80% of Ride-Hailing Drivers Want to Organize for Better Pay
For all of the flexibility and convenience that being a driver for ride-hailing services offer, it’s most certainly not without some serious downsides. Several high-profile studies have been published in the last year which have found that Lyft and Uber drivers make far below minimum wage or, at the higher end, maybe just under minimum wage. Aside from the low pay, ride-hailing drivers in the U.S. do not have any benefits like insurance and are often subject to sudden changes in policies which have forced some out of work. For these reasons and more, eight out of ten ride-hailing drivers now say they would like to organize unions or other groups to help them obtain better working conditions and higher pay.
That’s according to a new study published by researchers from the UCLA Labor Center. The study, titled More Than a Gig: A Survey of Ride-hailing Drivers in Los Angeles, surveyed 260 drivers in the Los Angeles area about their experiences driving for major ride-hailing companies. The survey revealed that for most drivers, driving isn’t merely a side hustle to pick up some extra cash in their spare time: nearly half of the drivers surveyed reported that driving was their only job, while two thirds said driving for ride-hailing service was their primary source of income. However, only one quarter expected driving to become their main job when they started.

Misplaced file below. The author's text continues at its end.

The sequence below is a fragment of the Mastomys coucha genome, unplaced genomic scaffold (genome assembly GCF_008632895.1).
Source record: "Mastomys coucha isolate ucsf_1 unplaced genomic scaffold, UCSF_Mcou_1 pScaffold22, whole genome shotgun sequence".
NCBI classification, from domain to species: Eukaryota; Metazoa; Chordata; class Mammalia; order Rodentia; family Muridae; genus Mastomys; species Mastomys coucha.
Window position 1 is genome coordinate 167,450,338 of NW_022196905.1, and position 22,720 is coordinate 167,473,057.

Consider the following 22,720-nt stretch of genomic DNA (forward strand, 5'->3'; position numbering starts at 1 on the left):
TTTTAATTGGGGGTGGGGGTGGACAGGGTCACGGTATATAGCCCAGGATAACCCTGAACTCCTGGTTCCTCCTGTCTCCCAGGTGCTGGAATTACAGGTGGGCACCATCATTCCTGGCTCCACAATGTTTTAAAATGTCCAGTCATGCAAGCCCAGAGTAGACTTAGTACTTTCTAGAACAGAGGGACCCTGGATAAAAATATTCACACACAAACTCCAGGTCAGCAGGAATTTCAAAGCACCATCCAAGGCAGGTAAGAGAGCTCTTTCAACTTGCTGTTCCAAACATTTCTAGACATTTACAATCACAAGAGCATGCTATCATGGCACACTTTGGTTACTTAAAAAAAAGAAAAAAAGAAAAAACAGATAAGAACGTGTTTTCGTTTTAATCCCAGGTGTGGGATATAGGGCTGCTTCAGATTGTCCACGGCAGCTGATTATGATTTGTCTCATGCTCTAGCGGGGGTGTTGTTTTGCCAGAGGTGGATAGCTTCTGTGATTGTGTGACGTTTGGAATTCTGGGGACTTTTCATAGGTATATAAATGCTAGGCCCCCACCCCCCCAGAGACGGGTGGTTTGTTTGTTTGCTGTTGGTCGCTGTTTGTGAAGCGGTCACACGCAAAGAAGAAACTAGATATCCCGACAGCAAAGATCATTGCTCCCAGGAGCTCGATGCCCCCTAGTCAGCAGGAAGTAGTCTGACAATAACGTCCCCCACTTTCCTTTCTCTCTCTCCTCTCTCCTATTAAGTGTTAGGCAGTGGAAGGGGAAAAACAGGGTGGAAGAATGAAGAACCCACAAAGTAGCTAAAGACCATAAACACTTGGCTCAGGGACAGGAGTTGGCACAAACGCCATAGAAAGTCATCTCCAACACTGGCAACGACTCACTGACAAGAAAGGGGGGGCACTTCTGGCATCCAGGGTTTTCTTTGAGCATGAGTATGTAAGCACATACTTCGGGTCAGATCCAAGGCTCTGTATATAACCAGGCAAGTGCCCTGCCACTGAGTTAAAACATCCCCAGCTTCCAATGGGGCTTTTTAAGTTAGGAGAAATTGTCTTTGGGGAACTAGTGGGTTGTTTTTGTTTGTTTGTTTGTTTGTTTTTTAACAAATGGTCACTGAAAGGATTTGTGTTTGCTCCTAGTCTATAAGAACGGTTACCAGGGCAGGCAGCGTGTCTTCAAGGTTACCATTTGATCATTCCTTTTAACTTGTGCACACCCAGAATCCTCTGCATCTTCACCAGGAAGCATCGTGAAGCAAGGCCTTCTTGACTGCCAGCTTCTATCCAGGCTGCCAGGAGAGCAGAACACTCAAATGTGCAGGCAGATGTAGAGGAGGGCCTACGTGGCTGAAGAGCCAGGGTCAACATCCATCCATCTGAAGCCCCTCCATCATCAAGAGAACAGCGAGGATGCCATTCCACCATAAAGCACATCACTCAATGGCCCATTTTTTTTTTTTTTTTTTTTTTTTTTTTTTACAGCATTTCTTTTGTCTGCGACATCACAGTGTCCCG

More worrisome is the fact that 20% of the drivers surveyed said they rely on public assistance to get buy, while close to 50% face difficulties paying their driving-related expenses. Among all the drivers, there is an undercurrent of anxiety over being deactivated due to bad reviews or cancelled trips, creating a feeling of powerlessness over their own supposedly independent contracting gig.
For these reasons, 80% of the drivers surveyed said they would like to organize unions or other trade groups which could help them secure better conditions and pay. Similar organizations exist in some markets like New York, but are far from universal and still don’t have much clout. In some areas, drivers’ ability to organize might even be prevented by labor laws. Should Uber and Lyft drivers be able to unionize?
NO SPAM, JUST STORIES.
Subscribe to the Ridester.com newsletter and never miss a gig-economy story.
*We don't spam, we promise.